On average we would be able to catch at least 20 crabs. However, this time we had only retrieved a measly amount of 1. As you may think, what is so hard about crabbing? After all, all you do is throw a cage into the depths of the salty waters and wait for a bit before pulling it back up. But hold on, its not that easy. Crabbing is more difficult than you may think. It requires good timing, strength, speed and lastly a decent amount of luck.
Crabbing requires (or recommends) the right time of the year to perform this act. The preferred time is late July through August when all of the little crabs have matured. When we had gone crabbing, it had been mid June which was terrible timing, resulting in capturing a single crab. Although we did catch quite a few crabs, they had all been too small to actually take with us. That is why, time is crucial. My advice to future crabbers: ask around for info, ask other crabbers if you have to, and do some researching beforehand. You don’t want to waste 2 hours on catching only one crab.
The key to successful crabbing is also to have both strength and speed. I’ll admit that I didn’t have much of both, and because of that the crabs had been loose in the cage. I had failed to reel them in. Which is NOT GOOD at all. Keep a firm hold on the rope and pull it in as quick as you can! You don’t want to have butter fingers, so keep that grip tight. My dad had done most of the work, since he obviously could easily outdo everyone on the boat. Another key, is to keep track of your buoys. If the current is strong, you would lose them and waste time trying to find them. Time is important, as I mentioned earlier, so make sure you don’t lose sight of your buoy!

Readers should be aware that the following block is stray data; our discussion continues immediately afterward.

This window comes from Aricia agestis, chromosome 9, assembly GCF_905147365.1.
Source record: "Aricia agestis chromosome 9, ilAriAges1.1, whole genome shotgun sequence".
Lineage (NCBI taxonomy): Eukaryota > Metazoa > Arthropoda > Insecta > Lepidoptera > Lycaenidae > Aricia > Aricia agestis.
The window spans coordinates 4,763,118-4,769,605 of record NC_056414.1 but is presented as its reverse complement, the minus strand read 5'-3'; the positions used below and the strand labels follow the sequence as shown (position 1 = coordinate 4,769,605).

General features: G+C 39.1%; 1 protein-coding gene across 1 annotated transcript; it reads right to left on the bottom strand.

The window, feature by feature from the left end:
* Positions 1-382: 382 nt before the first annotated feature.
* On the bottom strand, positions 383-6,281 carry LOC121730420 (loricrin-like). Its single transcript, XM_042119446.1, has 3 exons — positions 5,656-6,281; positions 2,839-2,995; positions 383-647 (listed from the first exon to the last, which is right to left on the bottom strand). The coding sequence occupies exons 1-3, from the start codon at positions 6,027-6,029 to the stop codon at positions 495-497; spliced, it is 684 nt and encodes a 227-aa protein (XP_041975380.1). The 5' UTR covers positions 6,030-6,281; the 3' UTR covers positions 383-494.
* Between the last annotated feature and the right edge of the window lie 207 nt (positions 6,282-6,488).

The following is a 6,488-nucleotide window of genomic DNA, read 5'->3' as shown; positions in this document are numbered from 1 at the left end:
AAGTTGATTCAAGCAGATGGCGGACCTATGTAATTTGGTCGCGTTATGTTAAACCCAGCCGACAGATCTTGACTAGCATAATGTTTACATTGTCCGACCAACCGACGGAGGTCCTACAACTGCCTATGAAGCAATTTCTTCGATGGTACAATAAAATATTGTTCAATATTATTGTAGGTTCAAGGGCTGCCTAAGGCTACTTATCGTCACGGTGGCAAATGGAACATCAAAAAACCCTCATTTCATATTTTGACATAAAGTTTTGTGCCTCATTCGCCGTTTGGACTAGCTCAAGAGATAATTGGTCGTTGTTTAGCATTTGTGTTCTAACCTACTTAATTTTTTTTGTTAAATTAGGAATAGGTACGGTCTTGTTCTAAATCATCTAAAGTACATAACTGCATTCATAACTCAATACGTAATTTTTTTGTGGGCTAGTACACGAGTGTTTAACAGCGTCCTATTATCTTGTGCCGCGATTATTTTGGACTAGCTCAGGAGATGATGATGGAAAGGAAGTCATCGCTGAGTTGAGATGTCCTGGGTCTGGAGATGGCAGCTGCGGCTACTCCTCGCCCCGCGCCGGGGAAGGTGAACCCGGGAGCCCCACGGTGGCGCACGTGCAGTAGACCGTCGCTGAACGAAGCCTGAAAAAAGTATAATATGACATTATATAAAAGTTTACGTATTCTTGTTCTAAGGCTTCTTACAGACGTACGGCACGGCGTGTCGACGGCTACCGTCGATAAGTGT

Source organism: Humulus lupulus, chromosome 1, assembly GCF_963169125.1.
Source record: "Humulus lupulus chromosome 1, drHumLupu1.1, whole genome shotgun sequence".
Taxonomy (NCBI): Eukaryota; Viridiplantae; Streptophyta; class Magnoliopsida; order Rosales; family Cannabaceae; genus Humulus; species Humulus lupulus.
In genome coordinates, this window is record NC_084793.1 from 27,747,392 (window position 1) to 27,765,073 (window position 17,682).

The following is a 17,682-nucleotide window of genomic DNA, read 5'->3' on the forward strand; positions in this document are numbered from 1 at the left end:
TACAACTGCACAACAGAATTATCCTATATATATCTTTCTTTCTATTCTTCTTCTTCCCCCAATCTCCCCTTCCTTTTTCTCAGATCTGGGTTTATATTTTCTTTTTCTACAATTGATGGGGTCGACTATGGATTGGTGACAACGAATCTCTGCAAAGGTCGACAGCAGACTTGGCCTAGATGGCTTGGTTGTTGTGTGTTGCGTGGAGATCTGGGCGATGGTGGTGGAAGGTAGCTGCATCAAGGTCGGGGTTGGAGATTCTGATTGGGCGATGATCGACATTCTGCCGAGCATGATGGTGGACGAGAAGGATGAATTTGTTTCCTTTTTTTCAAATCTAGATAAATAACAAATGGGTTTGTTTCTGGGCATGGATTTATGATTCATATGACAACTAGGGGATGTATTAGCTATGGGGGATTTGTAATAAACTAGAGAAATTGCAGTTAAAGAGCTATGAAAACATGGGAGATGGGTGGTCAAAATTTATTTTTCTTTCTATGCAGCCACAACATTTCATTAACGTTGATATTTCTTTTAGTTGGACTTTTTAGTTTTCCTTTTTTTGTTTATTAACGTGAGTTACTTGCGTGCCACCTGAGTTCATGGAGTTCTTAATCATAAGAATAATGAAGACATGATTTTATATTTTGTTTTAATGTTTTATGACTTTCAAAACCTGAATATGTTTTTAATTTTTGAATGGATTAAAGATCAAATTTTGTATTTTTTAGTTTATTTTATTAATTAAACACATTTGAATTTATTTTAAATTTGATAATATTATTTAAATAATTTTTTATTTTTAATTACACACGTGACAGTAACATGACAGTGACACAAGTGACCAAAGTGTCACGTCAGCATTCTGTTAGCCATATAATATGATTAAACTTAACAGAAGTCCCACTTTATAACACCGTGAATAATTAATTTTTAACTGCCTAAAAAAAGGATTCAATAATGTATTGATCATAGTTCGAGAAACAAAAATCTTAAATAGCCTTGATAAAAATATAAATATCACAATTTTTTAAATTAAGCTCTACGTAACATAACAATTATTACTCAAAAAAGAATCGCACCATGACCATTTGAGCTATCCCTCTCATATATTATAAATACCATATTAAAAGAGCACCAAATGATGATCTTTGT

My last point to crabbing is that you must have some sort of luck. This point seems ridiculous but actually, luck counts. When crabbing, you choose where to place the cages. Depending on your luck, you may have gotten the best of worst area filled or maybe empty of crabs. This relies on your placement which goes back to my point, luck. According to the fisherman who had counted and measured our crabs, we had only one that met his requirements. That day you could say, we were unlucky.
In conclusion, crabbing takes a lot of skill and luck. You have to crab when the time is right, have speed and strength to reel it in without slipping up, and have luck to actually capture any craps. With all of that in mind, would you still go crabbing? My answer is a solid yes. If not for the crabs, the experience is great. At least, in my opinion it was worth it.
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